Thank you for those directions regards clive.

The Ignition and EFi ignition feeds are separate, so it sounds like there is a common failure, which would be near the Ign switch.

Is there any power at Fuse #4?



I have checked all the fuses as I did not know which is which so best do the lot so what comes next the whole thing is a mine field fix one and you get another hopefully one day it will be one goes wrong get one free regards Clive

The question was, does F4 have power?
If you look at the power distribution diagram in my previous post, it shows the +12v IGN feed goes to the Digital ignition unit, the Idle relay, EFI main relay and F4.

F4 should be an easy place to measure the power from, if it is there it “should” be at the other items.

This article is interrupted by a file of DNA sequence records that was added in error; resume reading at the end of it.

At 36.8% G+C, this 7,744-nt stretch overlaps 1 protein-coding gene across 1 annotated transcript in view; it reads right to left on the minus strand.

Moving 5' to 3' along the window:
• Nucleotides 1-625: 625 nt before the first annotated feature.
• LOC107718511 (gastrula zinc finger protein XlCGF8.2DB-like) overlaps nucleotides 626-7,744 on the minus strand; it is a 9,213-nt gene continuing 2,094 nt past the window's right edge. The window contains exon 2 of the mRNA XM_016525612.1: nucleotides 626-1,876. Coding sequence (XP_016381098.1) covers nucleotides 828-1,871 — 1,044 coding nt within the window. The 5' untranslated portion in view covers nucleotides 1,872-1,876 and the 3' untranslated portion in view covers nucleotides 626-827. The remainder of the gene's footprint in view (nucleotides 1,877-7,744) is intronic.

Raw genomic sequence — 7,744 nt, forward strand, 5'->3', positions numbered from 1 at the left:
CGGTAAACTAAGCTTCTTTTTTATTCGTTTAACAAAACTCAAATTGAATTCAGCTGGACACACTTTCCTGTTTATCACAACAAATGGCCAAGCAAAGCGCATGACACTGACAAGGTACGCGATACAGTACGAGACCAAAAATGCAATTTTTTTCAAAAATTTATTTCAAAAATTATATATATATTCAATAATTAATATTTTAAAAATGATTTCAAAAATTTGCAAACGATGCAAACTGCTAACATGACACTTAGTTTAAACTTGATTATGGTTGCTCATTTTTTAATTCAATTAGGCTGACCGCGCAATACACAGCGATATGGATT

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Just follow the diagram Clive.

Does the inertia switch work?
Does the Main relay get power from the battery?
Does the Main relay get power from the Inertia switch?
Does the the Main relay work, i.e. does it give power to the Injectors?
Is there continuity between the the Main relay and the Injectors (+12v)?
Is there continuity between the Injectors and the ECU plug (ground)?

Electrickery is tricky and needs a methodical approach.
Good luck.

Undoubtedly I will need it buffet for a 1000 [people three tier wedding cake no problem, but this is a brand new game. Thanks for the sequence clive.